you ever find yourself very much wanting to say no in a situation,
when saying no would be the best thing for you, but you say
yes instead? Do you ever feel troubled about someone you
care about, yet when you see them you talk about everything
else but what youíre deeply feeling? Maybe you find yourself
lecturing or getting angry, the whole time knowing they arenít
even listening. Or maybe you find yourself feeling and
thinking one thing and saying another.
of the reasons people donít say what they mean may be fear
of rejection, of hurting otherís feelings, looking stupid,
or believing you always have to be polite or that we canít
make a difference.
in not saying it straight, we may betray a deep truth only
to gain a speck of self-worth or a speck of correctness.
There is a price to pay, and as is often the case with drugs
today, the price may be life itself.
responsibility for our feelings and expressing them requires
the willingness to take risks on our own behalf: the
risk of appearing foolish, perhaps, or of experiencing some
painful recognition. Some risks are positive:
risking experiencing the exhilaration that comes with validating
our inner strength, power, and feeling connected to our own
resources and to other people.
we are surprised to find people respect us more when we are
truly honest with ourselves and with them. To be trustable,
I donít need to be perfect, I need to be real.
Satir, world renowned family therapist, first generalized
our reactions into five communication styles. We all
use all of them, or combinations of them at different times.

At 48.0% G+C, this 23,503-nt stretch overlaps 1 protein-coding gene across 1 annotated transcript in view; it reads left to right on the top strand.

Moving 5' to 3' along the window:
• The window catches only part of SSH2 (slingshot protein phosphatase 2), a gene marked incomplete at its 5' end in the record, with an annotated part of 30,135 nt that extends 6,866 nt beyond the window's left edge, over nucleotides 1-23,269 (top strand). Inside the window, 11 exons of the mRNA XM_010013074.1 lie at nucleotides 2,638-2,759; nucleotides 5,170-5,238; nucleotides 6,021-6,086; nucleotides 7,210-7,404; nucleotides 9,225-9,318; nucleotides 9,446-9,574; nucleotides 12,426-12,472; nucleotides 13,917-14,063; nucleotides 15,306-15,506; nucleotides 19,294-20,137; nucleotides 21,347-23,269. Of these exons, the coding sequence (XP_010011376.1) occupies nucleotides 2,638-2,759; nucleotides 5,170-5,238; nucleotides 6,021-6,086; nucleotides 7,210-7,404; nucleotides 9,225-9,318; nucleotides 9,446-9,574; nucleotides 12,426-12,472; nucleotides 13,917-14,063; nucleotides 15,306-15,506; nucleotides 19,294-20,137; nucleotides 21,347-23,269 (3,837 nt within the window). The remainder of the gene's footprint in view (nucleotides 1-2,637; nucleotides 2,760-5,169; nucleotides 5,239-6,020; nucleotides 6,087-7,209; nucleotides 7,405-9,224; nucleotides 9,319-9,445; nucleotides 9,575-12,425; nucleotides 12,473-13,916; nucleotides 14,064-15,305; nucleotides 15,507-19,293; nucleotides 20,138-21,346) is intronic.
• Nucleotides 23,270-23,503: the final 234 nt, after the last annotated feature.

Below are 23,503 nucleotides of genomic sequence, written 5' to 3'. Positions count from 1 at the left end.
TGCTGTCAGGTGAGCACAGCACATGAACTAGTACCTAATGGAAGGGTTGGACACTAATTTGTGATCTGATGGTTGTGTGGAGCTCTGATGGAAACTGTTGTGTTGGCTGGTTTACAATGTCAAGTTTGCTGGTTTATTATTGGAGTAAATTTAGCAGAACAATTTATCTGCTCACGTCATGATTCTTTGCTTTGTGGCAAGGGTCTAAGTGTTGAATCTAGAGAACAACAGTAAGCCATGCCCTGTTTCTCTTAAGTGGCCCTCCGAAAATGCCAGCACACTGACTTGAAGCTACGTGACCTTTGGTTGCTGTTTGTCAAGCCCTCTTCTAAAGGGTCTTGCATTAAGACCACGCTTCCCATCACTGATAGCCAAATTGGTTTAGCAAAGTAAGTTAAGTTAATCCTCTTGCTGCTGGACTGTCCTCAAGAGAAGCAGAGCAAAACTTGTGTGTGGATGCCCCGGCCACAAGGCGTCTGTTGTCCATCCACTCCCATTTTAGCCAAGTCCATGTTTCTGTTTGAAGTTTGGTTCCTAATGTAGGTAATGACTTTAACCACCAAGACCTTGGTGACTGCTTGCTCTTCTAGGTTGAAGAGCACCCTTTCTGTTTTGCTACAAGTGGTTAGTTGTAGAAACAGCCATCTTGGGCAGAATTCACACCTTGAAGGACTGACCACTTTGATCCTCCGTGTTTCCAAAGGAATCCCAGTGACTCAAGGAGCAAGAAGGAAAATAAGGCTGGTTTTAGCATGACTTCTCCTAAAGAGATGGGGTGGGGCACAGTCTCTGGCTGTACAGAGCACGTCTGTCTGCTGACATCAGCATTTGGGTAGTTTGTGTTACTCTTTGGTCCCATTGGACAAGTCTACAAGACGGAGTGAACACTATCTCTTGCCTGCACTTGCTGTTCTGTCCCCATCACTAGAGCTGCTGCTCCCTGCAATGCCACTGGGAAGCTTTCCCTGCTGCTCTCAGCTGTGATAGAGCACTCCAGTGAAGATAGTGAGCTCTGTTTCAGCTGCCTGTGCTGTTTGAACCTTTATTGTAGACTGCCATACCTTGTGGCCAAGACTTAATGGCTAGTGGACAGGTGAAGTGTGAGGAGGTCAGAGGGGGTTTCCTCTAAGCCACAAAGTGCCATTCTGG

are times when we placate: doing things only to please
others even if it harms us because we do not value ourselves
enough. We decide that we donít count.
times we blame: we may try to salvage our self-esteem
by attacking others. We may judge, ridicule or threaten,
taking care of ourselves at the expense of others. They
may be super-reasonable: out of desperation that our
feelings donít count, we say the right words, show no feelings
and just give the facts. Our feelings and their feelings
donít count, only the issue at hand counts. We often
get into this state when we feel the need for control.
may be irrelevant: distracting ourselves and others
from what we really want to talk about or do or see happen.
We ignore what we want, what others want and the issue at
hand. Nothing counts.
there is the experience of being congruent: when we
level with ourselves and others, thereby valuing ourselves
and at the same time respecting the other person and dealing
with the issue at hand. It all counts.
ourselves means being aware and taking ownership of all our
feelings, thoughts,Öresources and choices. We say our
real yes and our real no, without blaming or needing to please
othersÖ We can focus on being in charge of ourselves,
on making a difference in our world by changing our own behaviours.Ē
(Virginia Satir). Saying it straight makes this process
Nygaard is a Certified Neuro Linguistic Programming (NLP) Trainer,
Time Line Therapy® Master Trainer and Hypnotherapy Trainer.
She can be reached at email@example.com